rynophiliac 2,056 Views
Joined Jun 5, '11.
Posts: 28 (36% Liked)
I too am in a position where I do not have to work, however .... I am not in the mindset to rush through such a serious aspect of clinical healthcare performance and services. Think about it for a minute, doctors have to go to school for a lot longer than NPs so how can we even offer accelerated programs under 2 years that actually prove effective in the clinical setting?? ... .As other posters have commented I would not want a practitioner who has rushed through a program and is treating me because I cannot help but wonder and associate this behavior/attitude with potential for the same disposition in the professional setting. NP is a serious job and responsibility that requires rigorous study:icon_roll..........hurried education will most likely equal hurried (potentially detrimental and incompetent) results.....
I want to get through school as well but I want to be competent and knowledgeable as a provider but I need adequate TIME to learn the material to be able to do so effectively..... ...
I knew when I posted this that I would get many posts from people assuming that I don't care about the quality of the education but that is not true. The two schools that I mentioned Vanderbilt and Georgetown (which are both very short programs) have an excellent reputation for quality! Why do people just assume that because the program is short it is not any good?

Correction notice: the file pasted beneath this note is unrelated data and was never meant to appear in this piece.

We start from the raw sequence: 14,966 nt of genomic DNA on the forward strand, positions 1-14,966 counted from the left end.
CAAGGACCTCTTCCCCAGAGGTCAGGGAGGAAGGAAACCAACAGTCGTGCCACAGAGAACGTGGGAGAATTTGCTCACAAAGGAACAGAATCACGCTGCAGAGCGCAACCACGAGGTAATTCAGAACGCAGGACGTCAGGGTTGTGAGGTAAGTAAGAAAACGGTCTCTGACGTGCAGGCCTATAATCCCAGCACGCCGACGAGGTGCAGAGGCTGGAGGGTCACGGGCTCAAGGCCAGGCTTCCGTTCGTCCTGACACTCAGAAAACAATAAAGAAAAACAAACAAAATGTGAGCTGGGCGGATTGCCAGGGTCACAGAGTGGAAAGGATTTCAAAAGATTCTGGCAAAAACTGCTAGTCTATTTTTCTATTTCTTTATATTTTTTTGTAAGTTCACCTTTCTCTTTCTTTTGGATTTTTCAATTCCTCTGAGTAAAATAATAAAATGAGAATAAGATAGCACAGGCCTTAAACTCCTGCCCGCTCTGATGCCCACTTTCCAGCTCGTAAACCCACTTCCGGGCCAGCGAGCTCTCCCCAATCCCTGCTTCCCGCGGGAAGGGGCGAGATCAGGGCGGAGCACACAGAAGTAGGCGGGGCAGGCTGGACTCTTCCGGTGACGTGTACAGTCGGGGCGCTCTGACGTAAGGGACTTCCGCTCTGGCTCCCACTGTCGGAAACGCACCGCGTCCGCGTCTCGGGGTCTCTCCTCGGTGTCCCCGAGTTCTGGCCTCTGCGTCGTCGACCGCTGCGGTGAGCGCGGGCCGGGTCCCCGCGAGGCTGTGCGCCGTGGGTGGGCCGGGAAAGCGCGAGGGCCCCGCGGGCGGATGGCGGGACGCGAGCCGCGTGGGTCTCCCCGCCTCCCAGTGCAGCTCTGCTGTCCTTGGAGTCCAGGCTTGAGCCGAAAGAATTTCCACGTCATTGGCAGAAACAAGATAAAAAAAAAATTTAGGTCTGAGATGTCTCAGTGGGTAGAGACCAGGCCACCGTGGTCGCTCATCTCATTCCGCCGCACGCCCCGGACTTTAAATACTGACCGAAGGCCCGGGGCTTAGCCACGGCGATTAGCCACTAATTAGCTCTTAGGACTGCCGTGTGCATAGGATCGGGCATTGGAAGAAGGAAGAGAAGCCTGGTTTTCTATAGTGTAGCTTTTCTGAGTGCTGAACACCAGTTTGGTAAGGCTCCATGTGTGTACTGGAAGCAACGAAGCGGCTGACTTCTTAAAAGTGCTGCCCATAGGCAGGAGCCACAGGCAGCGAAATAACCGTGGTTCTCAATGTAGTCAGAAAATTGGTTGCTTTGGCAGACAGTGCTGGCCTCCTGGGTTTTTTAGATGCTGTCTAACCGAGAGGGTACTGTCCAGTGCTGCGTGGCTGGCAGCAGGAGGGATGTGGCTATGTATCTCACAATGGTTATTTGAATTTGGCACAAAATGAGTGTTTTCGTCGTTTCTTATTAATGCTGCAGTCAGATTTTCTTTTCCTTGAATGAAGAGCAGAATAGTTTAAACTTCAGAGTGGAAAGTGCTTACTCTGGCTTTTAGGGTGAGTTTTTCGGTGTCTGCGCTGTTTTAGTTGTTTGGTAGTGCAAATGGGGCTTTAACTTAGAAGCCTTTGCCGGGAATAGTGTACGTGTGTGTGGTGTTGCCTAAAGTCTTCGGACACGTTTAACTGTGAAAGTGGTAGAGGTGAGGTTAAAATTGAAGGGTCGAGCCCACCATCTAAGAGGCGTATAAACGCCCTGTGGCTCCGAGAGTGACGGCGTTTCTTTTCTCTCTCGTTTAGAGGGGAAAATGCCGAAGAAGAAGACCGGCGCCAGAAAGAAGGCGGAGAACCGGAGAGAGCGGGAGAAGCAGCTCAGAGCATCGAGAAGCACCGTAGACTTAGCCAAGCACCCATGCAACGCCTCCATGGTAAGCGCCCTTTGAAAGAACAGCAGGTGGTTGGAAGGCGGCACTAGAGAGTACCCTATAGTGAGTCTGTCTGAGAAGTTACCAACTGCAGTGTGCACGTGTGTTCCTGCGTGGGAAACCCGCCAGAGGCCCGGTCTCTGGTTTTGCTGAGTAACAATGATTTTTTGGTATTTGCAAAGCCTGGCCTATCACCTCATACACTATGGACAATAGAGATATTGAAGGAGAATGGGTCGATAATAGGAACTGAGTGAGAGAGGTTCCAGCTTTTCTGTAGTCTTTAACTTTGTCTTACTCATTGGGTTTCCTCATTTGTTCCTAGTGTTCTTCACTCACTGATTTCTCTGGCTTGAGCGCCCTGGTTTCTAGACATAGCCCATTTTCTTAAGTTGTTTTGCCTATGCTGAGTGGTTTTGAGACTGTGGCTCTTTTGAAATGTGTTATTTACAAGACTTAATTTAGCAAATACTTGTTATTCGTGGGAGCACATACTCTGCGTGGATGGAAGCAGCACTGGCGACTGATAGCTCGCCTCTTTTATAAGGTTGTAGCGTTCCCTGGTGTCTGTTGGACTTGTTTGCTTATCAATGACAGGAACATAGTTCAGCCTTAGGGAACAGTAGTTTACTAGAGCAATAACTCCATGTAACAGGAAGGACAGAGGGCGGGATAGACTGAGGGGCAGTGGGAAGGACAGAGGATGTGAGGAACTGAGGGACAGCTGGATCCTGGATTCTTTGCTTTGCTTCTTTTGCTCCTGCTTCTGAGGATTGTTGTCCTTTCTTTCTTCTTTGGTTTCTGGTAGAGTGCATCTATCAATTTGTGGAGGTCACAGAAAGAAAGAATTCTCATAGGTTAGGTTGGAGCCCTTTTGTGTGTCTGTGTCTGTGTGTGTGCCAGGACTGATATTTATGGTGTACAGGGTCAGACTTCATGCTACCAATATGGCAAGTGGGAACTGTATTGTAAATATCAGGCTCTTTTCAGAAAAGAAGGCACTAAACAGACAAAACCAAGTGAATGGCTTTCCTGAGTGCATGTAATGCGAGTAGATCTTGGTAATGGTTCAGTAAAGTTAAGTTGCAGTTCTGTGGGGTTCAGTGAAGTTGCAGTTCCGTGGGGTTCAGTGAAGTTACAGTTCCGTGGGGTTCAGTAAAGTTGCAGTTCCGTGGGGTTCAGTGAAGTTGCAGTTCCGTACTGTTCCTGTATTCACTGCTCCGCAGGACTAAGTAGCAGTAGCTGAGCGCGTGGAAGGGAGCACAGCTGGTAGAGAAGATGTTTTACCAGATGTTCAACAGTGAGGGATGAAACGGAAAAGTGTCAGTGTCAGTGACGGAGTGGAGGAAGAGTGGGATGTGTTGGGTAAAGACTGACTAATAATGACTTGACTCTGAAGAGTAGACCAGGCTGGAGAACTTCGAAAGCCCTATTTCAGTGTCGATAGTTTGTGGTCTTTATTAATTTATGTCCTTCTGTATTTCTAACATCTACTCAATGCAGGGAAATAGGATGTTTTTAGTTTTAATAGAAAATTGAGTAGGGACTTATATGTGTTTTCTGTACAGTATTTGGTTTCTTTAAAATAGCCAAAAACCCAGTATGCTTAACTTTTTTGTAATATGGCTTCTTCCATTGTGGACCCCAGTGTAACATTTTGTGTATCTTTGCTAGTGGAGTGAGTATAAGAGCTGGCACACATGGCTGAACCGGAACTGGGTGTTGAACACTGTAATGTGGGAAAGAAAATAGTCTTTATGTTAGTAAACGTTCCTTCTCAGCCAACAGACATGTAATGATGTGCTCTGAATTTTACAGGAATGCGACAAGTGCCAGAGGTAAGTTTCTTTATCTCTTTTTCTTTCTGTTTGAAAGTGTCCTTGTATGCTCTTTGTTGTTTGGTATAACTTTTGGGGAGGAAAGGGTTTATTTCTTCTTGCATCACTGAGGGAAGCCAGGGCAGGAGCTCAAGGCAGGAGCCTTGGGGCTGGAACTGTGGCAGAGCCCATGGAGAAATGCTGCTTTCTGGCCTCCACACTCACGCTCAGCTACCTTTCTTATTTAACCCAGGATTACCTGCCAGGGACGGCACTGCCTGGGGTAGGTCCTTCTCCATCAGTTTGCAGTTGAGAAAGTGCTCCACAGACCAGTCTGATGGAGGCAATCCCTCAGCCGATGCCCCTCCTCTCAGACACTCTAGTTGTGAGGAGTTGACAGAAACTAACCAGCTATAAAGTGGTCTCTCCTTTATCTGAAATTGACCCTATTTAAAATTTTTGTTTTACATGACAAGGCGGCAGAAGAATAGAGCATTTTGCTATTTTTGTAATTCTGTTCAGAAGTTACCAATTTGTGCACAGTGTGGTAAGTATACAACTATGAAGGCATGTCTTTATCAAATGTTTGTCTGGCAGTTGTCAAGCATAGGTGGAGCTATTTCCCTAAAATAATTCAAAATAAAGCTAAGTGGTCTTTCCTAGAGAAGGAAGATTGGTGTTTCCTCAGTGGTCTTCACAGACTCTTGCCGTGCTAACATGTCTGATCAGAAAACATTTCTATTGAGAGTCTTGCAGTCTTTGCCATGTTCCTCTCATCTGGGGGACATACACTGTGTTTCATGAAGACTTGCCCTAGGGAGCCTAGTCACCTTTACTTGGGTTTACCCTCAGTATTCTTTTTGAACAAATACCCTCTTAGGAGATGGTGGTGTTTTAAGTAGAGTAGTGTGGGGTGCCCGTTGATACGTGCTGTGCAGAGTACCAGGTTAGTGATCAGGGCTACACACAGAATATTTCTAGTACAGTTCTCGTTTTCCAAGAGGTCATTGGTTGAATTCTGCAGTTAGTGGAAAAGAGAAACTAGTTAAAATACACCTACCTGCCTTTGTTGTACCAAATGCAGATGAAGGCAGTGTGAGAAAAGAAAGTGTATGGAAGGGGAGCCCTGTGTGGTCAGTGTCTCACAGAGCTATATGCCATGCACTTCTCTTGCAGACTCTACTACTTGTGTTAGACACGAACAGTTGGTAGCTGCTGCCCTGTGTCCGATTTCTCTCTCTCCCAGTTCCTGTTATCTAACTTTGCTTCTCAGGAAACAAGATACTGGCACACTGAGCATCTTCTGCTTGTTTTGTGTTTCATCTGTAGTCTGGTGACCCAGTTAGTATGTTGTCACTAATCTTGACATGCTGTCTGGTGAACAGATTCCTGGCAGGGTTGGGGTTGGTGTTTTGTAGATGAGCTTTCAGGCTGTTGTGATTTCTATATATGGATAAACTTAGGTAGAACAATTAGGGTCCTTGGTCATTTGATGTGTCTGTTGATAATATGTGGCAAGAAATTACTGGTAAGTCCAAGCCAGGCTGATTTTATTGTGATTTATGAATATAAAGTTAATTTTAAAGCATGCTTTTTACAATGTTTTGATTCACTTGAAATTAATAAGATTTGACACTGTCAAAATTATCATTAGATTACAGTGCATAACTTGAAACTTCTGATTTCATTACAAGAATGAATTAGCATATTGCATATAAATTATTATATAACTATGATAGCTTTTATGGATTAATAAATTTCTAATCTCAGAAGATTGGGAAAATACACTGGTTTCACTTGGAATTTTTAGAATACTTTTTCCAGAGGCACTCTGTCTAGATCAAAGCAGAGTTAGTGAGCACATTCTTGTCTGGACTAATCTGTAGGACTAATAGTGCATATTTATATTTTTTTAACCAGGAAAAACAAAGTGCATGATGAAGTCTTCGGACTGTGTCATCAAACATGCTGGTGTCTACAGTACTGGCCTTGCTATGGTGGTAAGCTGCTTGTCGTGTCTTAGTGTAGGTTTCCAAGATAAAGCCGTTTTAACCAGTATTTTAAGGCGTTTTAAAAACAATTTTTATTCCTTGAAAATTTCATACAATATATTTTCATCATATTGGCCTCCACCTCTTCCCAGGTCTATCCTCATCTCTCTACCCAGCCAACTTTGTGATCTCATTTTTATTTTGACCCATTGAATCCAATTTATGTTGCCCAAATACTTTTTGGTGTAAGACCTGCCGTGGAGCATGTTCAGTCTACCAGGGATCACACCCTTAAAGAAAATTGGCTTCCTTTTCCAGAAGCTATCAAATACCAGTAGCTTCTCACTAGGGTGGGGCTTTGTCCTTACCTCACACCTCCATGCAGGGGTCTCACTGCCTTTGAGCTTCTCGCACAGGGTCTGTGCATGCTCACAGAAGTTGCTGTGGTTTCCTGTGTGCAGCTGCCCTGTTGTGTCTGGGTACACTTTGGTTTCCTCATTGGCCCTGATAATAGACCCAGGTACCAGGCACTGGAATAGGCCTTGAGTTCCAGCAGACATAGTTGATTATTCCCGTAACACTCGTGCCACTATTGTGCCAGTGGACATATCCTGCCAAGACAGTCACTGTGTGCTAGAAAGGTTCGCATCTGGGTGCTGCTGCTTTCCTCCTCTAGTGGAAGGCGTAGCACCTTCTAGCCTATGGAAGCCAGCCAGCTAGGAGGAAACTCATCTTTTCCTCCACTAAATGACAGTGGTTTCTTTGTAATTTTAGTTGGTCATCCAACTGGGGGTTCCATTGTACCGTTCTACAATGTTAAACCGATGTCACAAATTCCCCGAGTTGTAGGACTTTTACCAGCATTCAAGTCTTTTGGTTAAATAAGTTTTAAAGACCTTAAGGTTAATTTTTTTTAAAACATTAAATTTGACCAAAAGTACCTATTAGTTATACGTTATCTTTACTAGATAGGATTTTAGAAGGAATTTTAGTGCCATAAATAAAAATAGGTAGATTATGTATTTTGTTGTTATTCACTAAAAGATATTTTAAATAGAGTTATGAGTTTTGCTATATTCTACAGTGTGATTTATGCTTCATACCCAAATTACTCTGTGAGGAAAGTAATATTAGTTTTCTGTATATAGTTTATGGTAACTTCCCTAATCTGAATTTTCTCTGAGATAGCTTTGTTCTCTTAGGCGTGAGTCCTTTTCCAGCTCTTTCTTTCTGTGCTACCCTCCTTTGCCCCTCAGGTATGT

Many RNs complete their FNP in 2 1/2-3 years while working full time. I am in a position where I do not have to work at all and would like to only focus on school so why wouldn't I be able to complete a program in 1 1/2 years? Makes perfect sense to me.
Anyways... lets get back to the original question, Does anyone out here know of any short FNP programs? If you do please list them because I would like to do some further research about them. And just an FYI, one of the things I want to research is quality
Vanderbilt's FNP program is indeed 12 months. However, you need to already have a BSN. If you don't, they have an accelerated BSN program available. Also, it is more pricey, at nearly $1200 per credit hour.
But it is one of the top MSN schools in the country. I'm going there for that reason, and because I can get an ACNP with a sub-specialty in cardiology. Few programs have sub-specialties and none for acute cardiology.
I'm a bit jealous that you don't have to work while in school! That will be nice, to just be able to focus on studying.
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